Tuesday, October 16, 2007

Up Before Dawn

For some reason, I woke up at 3:00 this morning and could not for the life of me go back to sleep.

The farrier was supposed to come first thing this morning to trim all the horses' hooves. So since I was awake anyway, I decided to get up before dawn to get everything ready: ate breakfast while waiting for the sun to come up, then went out to feed and water the animals early, put halters on the horses that didn't have them on, and started cleaning hooves.

Then the farrier called to say he'd hurt his back and could he reschedule for Saturday? Of course we're not going to say "No" to that. But I was grumbly to have gotten up so early for no real reason, just the same.

I managed to do a photo shoot yesterday and got good photos of most of the rest of the dolls I'm selling on EBay to raise money for hay.

Then I spent part of today packing up and mailing several that I sold in the past few days and writing up descriptions for the new ones that I'll be posting for sale on Friday (I wait until Friday, because sales are much more brisk over the weekend). I've included a few photos here, because I think they turned out pretty well.

It's tricky, because there's one specific place that has a nice background for taking photos, and it only gets decent lighting for a couple hours a day. So I always have to be ready for that time, and hurry through the photos before the light fades away.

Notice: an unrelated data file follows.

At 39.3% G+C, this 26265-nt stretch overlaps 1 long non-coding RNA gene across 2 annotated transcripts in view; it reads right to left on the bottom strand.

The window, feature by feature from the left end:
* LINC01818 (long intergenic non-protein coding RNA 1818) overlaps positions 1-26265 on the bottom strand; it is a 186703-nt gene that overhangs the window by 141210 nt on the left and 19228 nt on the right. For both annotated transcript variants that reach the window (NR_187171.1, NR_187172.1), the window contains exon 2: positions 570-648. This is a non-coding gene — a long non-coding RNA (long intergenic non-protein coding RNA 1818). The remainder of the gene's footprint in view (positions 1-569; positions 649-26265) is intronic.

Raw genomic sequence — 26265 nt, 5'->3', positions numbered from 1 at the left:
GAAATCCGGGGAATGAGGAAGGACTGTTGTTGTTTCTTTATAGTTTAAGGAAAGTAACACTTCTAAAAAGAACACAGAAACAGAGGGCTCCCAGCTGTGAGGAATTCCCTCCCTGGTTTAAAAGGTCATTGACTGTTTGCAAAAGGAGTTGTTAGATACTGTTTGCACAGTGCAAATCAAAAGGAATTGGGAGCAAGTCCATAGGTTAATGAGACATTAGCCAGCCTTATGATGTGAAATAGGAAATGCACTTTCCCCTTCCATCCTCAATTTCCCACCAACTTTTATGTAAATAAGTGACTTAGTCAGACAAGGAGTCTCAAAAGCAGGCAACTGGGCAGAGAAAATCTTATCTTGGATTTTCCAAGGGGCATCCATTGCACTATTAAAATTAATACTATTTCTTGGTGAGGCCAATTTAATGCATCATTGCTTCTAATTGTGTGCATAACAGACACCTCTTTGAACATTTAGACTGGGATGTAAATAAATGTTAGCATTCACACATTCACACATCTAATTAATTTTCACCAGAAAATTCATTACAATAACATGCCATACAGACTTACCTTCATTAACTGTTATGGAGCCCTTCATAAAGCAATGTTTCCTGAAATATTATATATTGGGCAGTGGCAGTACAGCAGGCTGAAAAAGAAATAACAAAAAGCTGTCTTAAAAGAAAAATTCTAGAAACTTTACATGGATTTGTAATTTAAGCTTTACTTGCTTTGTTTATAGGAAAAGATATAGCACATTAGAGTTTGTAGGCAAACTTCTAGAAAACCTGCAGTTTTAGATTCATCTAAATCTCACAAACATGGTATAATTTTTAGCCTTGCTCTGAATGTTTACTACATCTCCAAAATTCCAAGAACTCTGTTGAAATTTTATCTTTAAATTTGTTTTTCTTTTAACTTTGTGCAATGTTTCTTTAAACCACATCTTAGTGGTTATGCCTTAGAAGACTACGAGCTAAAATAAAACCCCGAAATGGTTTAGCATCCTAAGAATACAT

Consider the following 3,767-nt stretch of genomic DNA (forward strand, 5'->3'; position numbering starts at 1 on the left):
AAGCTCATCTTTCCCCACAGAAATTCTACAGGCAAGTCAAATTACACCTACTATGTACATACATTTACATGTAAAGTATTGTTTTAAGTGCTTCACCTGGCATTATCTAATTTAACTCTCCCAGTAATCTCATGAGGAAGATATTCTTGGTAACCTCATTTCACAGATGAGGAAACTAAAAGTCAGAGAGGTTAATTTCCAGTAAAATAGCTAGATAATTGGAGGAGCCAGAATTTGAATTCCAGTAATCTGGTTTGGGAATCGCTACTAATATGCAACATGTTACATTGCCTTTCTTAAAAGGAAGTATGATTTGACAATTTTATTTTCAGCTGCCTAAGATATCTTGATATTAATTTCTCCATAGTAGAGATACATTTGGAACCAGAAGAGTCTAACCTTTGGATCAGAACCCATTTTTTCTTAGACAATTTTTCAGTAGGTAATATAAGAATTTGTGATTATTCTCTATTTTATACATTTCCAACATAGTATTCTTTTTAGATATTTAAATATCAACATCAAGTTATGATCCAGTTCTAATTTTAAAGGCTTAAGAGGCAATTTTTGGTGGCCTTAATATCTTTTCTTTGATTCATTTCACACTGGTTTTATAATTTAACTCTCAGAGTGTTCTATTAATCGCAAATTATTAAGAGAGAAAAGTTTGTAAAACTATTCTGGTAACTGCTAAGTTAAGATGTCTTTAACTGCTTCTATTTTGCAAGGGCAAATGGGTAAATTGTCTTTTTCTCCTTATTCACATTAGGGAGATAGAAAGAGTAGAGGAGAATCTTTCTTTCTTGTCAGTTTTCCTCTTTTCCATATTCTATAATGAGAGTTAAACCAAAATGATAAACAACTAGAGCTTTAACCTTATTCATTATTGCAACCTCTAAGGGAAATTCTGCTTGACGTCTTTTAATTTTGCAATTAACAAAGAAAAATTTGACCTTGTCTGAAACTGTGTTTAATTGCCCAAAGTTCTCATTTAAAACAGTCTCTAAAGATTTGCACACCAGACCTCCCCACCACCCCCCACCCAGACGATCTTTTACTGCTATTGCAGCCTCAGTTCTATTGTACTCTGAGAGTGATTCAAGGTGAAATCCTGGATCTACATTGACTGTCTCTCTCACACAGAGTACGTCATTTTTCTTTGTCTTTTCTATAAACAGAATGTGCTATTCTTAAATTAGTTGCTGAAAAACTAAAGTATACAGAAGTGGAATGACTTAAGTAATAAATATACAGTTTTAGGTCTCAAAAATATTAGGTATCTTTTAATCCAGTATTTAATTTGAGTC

Out of curiosity, I just added it up: so far, in the past three months, my EBay sales have brought in nearly $5000 to pay for hay and bills!

That's not bad for just selling stuff that we already had lying around not being used... mostly my Franklin Mint dolls and a few other valuables, plus Ken's old Sentra.

Of course, our animals eat more than $2000 worth of hay per month, so the Ebay sales are just kind of helping us tread water until some of the horses sell. But it's way better than NOT having that extra money!

Our neighbor Bob finally had a chance today to come by with his tractor and scrape the manure out of the main part of the front paddock for us. With so many horses living there, it accumulates too quickly for me to clean out by hand, so every now and then we hire Bob to remove it with his tractor.

He didn't quite have time to finish yesterday, because he had somewhere else to go, so he'll be back tomorrow. We may have him scrape out the sheep paddocks too while he's right here.

I do have to clean the weanling paddock and Senter's paddock out by hand soon though. It's been accumulating too long. The weather is mild enough now that I'm not going to be risking heat stroke to be outside working, and the fact that it hasn't rained in forever means everything I need to muck out is dry and (relatively) light.

Actually, things are beyond simply "dry" now. Our fields and lawns are scorched and dead. Any little breeze or an animal walking by stirs up clouds of dust that hang in the air like mist.

We are so lucky that our well is good. We've had no shortage of water to fill the horse and sheep troughs.

And we are so lucky not to have had any fire problems in our area. The whole county is so dry, there'd be no stopping a fire if it got started. So I'm very thankful it hasn't been an issue.

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